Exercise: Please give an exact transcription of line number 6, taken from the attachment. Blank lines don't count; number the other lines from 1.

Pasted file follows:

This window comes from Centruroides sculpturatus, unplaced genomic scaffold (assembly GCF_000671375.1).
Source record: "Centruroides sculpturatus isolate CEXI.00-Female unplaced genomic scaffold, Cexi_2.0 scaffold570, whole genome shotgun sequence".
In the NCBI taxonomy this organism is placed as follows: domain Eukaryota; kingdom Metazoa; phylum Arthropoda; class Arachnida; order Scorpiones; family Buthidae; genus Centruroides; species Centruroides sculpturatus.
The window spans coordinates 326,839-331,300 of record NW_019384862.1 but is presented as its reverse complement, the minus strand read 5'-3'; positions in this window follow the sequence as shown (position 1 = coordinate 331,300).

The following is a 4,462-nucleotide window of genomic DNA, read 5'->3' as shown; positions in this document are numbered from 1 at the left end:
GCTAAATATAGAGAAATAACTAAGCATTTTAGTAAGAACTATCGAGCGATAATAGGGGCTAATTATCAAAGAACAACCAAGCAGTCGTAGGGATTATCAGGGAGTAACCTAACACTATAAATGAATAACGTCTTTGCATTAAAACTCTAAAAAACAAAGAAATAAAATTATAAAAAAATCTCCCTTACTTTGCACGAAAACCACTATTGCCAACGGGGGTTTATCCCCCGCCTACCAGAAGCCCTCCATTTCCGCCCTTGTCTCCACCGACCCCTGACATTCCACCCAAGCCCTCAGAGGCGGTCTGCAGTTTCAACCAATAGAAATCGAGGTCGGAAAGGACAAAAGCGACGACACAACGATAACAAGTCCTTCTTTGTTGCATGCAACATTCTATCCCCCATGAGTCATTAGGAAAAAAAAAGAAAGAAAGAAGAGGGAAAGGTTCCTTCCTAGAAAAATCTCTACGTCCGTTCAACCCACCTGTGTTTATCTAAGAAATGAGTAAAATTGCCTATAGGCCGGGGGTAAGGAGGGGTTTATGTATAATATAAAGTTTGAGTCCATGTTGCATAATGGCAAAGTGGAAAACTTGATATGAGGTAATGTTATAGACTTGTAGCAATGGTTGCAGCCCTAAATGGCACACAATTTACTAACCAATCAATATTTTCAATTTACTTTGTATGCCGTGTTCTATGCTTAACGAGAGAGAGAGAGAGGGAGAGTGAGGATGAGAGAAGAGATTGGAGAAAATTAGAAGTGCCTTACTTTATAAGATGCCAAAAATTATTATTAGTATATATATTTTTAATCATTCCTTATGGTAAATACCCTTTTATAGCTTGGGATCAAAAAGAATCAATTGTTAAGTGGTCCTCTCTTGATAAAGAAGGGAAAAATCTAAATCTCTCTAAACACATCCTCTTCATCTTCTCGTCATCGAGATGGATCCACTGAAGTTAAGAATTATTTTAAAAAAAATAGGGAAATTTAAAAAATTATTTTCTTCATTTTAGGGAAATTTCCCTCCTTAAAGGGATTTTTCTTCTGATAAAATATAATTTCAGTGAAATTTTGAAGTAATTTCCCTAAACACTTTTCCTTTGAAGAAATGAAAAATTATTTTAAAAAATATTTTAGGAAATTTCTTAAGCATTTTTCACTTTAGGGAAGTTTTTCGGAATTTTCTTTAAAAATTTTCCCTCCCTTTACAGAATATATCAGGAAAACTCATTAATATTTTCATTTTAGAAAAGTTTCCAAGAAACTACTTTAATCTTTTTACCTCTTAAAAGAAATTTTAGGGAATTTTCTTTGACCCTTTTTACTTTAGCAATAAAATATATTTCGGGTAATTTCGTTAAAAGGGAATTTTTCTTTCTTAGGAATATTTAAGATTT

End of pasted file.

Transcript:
GCTAAATATAGAGAAATAACTAAGCATTTTAGTAAGAACTATCGAGCGATAATAGGGGCTAATTATCAAAGAACAACCAAGCAGTCGTAGGGATTATCAGGGAGTAACCTAACACTATAAATGAATAACGTCTTTGCATTAAAACTCTAAAAAACAAAGAAATAAAATTATAAAAAAATCTCCCTTACTTTGCACGAAAACCACTATTGCCAACGGGGGTTTATCCCCCGCCTACCAGAAGCCCTCCATTTCCGCCCTTGTCTCCACCGACCCCTGACATTCCACCCAAGCCCTCAGAGGCGGTCTGCAGTTTCAACCAATAGAAATCGAGGTCGGAAAGGACAAAAGCGACGACACAACGATAACAAGTCCTTCTTTGTTGCATGCAACATTCTATCCCCCATGAGTCATTAGGAAAAAAAAAGAAAGAAAGAAGAGGGAAAGGTTCCTTCCTAGAAAAATCTCTACGTCCGTTCAACCCACCTGTGTTTATCTAAGAAATGAGTAAAATTGCCTATAGGCCGGGGGTAAGGAGGGGTTTATGTATAATATAAAGTTTGAGTCCATGTTGCATAATGGCAAAGTGGAAAACTTGATATGAGGTAATGTTATAGACTTGTAGCAATGGTTGCAGCCCTAAATGGCACACAATTTACTAACCAATCAATATTTTCAATTTACTTTGTATGCCGTGTTCTATGCTTAACGAGAGAGAGAGAGAGGGAGAGTGAGGATGAGAGAAGAGATTGGAGAAAATTAGAAGTGCCTTACTTTATAAGATGCCAAAAATTATTATTAGTATATATATTTTTAATCATTCCTTATGGTAAATACCCTTTTATAGCTTGGGATCAAAAAGAATCAATTGTTAAGTGGTCCTCTCTTGATAAAGAAGGGAAAAATCTAAATCTCTCTAAACACATCCTCTTCATCTTCTCGTCATCGAGATGGATCCACTGAAGTTAAGAATTATTTTAAAAAAAATAGGGAAATTTAAAAAATTATTTTCTTCATTTTAGGGAAATTTCCCTCCTTAAAGGGATTTTTCTTCTGATAAAATATAATTTCAGTGAAATTTTGAAGTAATTTCCCTAAACACTTTTCCTTTGAAGAAATGAAAAATTATTTTAAAAAATATTTTAGGAAATTTCTTAAGCATTTTTCACTTTAGGGAAGTTTTTCGGAATTTTCTTTAAAAATTTTCCCTCCCTTTACAGAATATATCAGGAAAACTCATTAATATTTTCATTTTAGAAAAGTTTCCAAGAAACTACTTTAATCTTTTTACCTCTTAAAAGAAATTTTAGGGAATTTTCTTTGACCCTTTTTACTTTAGCAATAAAATATATTTCGGGTAATTTCGTTAAAAGGGAATTTTTCTTTCTTAGGAATATTTAAGATTT